Some people will just not admit victory.
FTR is on a roll and that will continue when they are awarded CAF Phase II funds.
T and VZ don't benefit much from these since their penetration rates are already in the low 90's.
FTR's is in the high 80's, so it use CAF II funds in a meaningful manner.
Given Maggie's propensity for deals we should see another one announced within the next 18 months or so.
The numbers don't lie.
Oh yes, and $0.40 in dividends on top of that.
FTR has shown the market that it can successfully do deals of any size, over and over again. Line losses are leveling off. Some focus too much on this runoff, since the future for telcos is HSI, bundling, cyber and home security, etc. Much of the perceived risk of execution has evaporated as FTR does one deal after another, and does it well.
One poor misinformed poster even said that FTR wasn't a telco, but in fact FTR is one of the five largest telcos in the country. T, VZ, CTL, FTR, and WIN are the five largest, so please get your information straight before you embarrass yourself on this board. Others think that of FTR's 15,000 employees that there is no experience between them, but that is also not the case. FTR has thousands of employees with decades of experience in the business.
I never said FTR was the best investment out there, nor said that it should be the only investment in your portfolio.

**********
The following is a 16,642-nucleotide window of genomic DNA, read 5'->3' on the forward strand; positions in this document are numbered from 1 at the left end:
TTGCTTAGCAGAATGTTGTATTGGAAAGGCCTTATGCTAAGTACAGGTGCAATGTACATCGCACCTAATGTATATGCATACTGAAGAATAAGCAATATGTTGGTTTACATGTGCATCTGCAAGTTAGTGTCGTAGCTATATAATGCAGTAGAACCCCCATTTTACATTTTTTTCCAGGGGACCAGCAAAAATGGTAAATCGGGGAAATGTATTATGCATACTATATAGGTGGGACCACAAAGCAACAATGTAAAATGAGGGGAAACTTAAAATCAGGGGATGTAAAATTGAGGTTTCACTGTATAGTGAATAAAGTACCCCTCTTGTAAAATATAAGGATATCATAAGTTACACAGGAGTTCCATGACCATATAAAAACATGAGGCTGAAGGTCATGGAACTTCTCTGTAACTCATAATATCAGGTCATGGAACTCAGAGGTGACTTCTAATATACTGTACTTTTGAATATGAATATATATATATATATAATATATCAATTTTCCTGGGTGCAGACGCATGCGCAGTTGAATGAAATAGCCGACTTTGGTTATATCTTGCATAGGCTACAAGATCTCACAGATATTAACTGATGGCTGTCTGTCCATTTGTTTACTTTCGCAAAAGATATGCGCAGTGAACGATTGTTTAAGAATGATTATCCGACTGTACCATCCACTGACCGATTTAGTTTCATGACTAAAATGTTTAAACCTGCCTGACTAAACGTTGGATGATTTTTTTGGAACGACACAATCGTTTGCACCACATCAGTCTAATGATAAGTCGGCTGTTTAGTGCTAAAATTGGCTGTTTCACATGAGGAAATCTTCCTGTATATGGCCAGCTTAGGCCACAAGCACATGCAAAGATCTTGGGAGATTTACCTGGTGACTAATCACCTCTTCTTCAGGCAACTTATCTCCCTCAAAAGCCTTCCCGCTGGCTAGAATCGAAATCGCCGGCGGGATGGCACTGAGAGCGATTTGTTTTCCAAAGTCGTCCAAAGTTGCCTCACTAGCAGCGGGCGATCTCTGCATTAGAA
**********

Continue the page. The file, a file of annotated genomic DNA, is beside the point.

My investment in FTR began in 1965 and it has performed well over the almost 50 years since. Their business model was always profitable, which is why I kept reinvesting the dividends. There are now thousands of additional shares purchased when FTR was trading in the three's and four's. Dollar cost averaging at its best.
And the recovery rolls on.....
All 198 Alco Stores, including 23 in Kansas, are shutting down.
The beleaguered company that used to have its headquarters in Abilene filed for bankruptcy early last month.
The U.S. Bankruptcy Court in Dallas on Thursday approved an order from the company’s creditors to close all Alco stores.
I was with AT&T for over 12 years with Uverse triple bundle ???
Sorry, but Uverse has only been around for six years.
AT&T Inc. announced its plans for a fiber-optic network and Internet Protocol television (IPTV) deployment in 2004 and unveiled the name "U-verse" for the suite of network services on January 6, 2008. Beta testing began in San Antonio, in 2005, and AT&T U-verse was commercially launched June 26, 2006 in San Antonio. On December 22, 2008 the product debuted in Birmingham. Later in 2009 the product launched in Chicago, San Francisco, Hartford, Indianapolis, and other cities in their vicinity. On January 25, 2010, AT&T announced that U-verse was available to over 2.8 million households. Later that year, U-verse was launched in Milwaukee, Dallas, Kansas City, Detroit, Los Angeles, Cleveland, San Diego, Oklahoma City, and Orlando.
FTR is offering $50 credit to affected customers, but it is frustrating for the few of you that there are.
Migrating a million customers onto a new platform has its challenges.
Windstream Corp. announced it would downsize its workforce by 350 employees – the second time the Little Rock-based telecom has cut jobs in the past year.
In February, Windstream laid off 400 employees across the U.S., including 67 in Arkansas.
You need new friends buckwheat, since the ones you have are liars.
From the news article....